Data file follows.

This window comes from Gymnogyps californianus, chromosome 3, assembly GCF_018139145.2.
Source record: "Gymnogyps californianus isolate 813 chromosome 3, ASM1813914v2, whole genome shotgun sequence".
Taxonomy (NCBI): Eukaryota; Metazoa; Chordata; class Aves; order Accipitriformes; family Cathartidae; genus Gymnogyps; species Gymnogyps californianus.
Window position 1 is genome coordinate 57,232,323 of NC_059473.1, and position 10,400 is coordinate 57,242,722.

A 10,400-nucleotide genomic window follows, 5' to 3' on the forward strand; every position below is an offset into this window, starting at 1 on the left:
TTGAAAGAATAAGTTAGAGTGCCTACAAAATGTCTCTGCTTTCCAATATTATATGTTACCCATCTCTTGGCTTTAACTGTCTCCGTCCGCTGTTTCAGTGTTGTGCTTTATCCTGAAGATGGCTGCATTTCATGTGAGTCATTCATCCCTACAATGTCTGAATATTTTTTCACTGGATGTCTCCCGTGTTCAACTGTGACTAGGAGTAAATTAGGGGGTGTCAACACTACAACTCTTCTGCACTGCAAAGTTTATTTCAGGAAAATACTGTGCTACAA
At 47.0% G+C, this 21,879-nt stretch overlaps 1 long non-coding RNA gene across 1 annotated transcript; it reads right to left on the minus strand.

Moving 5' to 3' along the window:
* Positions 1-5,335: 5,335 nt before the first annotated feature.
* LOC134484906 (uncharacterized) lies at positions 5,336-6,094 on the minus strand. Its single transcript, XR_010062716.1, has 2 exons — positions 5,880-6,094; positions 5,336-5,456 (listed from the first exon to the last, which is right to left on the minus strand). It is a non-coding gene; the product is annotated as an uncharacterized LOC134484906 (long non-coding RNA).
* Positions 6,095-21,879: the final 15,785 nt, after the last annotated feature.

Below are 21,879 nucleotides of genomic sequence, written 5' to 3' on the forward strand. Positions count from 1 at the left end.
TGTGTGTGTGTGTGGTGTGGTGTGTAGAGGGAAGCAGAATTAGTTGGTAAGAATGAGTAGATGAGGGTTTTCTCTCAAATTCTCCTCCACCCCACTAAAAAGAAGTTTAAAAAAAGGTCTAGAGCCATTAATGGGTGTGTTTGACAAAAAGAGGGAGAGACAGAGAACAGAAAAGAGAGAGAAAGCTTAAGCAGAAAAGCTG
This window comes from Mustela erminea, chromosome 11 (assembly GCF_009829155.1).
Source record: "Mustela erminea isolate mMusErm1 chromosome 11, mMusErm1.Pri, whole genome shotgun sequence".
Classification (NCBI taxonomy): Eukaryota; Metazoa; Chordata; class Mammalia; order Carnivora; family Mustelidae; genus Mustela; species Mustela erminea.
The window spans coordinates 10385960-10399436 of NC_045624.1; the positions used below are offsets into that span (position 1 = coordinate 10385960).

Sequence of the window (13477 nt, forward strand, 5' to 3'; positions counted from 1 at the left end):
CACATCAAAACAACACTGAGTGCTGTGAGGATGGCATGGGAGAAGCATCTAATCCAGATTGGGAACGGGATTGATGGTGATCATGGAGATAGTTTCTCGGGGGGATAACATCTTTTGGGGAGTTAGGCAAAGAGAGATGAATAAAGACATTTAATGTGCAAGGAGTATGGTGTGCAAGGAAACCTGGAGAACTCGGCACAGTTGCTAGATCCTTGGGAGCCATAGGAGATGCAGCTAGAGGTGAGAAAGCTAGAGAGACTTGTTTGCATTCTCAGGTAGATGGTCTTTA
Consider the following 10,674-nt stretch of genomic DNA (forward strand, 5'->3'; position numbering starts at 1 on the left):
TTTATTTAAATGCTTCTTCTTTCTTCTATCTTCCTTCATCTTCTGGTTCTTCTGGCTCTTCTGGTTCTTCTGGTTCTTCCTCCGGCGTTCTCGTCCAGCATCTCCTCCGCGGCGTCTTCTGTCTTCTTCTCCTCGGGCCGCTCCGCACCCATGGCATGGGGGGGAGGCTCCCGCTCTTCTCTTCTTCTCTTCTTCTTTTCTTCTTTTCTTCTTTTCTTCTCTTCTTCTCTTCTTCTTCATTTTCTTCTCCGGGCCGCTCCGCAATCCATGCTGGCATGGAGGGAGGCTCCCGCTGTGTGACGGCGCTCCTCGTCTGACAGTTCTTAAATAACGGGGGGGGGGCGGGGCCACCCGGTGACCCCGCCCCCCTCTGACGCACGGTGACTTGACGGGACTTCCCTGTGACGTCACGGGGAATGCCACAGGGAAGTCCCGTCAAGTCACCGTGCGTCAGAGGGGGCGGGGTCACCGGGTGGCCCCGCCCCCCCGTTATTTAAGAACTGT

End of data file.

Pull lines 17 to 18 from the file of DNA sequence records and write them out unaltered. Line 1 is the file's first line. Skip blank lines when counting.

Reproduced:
The window spans coordinates 10385960-10399436 of NC_045624.1; the positions used below are offsets into that span (position 1 = coordinate 10385960).

Sequence of the window (13477 nt, forward strand, 5' to 3'; positions counted from 1 at the left end):